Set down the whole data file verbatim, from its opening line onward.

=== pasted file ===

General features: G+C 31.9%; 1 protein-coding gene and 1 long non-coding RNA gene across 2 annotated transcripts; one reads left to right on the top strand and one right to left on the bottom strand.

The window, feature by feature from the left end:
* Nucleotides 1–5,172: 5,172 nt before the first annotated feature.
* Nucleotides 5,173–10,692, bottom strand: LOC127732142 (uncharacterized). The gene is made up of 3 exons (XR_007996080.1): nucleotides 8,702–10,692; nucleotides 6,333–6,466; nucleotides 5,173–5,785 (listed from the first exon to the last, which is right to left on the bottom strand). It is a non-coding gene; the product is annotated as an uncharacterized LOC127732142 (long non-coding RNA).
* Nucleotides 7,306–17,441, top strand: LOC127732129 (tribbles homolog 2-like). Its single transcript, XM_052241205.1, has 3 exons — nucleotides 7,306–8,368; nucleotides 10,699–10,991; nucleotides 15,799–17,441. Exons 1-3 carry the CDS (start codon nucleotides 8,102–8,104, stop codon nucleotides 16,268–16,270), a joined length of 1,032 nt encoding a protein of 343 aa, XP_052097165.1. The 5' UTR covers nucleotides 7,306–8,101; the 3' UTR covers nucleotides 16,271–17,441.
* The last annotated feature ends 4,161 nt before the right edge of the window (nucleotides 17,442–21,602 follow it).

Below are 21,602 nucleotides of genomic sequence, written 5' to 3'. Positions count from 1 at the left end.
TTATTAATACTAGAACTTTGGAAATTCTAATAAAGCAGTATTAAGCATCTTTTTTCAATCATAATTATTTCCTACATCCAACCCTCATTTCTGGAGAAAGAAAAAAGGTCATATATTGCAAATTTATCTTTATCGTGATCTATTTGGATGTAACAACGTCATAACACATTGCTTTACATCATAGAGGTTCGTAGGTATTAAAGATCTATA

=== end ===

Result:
General features: G+C 31.9%; 1 protein-coding gene and 1 long non-coding RNA gene across 2 annotated transcripts; one reads left to right on the top strand and one right to left on the bottom strand.

The window, feature by feature from the left end:
* Nucleotides 1–5,172: 5,172 nt before the first annotated feature.
* Nucleotides 5,173–10,692, bottom strand: LOC127732142 (uncharacterized). The gene is made up of 3 exons (XR_007996080.1): nucleotides 8,702–10,692; nucleotides 6,333–6,466; nucleotides 5,173–5,785 (listed from the first exon to the last, which is right to left on the bottom strand). It is a non-coding gene; the product is annotated as an uncharacterized LOC127732142 (long non-coding RNA).
* Nucleotides 7,306–17,441, top strand: LOC127732129 (tribbles homolog 2-like). Its single transcript, XM_052241205.1, has 3 exons — nucleotides 7,306–8,368; nucleotides 10,699–10,991; nucleotides 15,799–17,441. Exons 1-3 carry the CDS (start codon nucleotides 8,102–8,104, stop codon nucleotides 16,268–16,270), a joined length of 1,032 nt encoding a protein of 343 aa, XP_052097165.1. The 5' UTR covers nucleotides 7,306–8,101; the 3' UTR covers nucleotides 16,271–17,441.
* The last annotated feature ends 4,161 nt before the right edge of the window (nucleotides 17,442–21,602 follow it).

Below are 21,602 nucleotides of genomic sequence, written 5' to 3'. Positions count from 1 at the left end.
TTATTAATACTAGAACTTTGGAAATTCTAATAAAGCAGTATTAAGCATCTTTTTTCAATCATAATTATTTCCTACATCCAACCCTCATTTCTGGAGAAAGAAAAAAGGTCATATATTGCAAATTTATCTTTATCGTGATCTATTTGGATGTAACAACGTCATAACACATTGCTTTACATCATAGAGGTTCGTAGGTATTAAAGATCTATA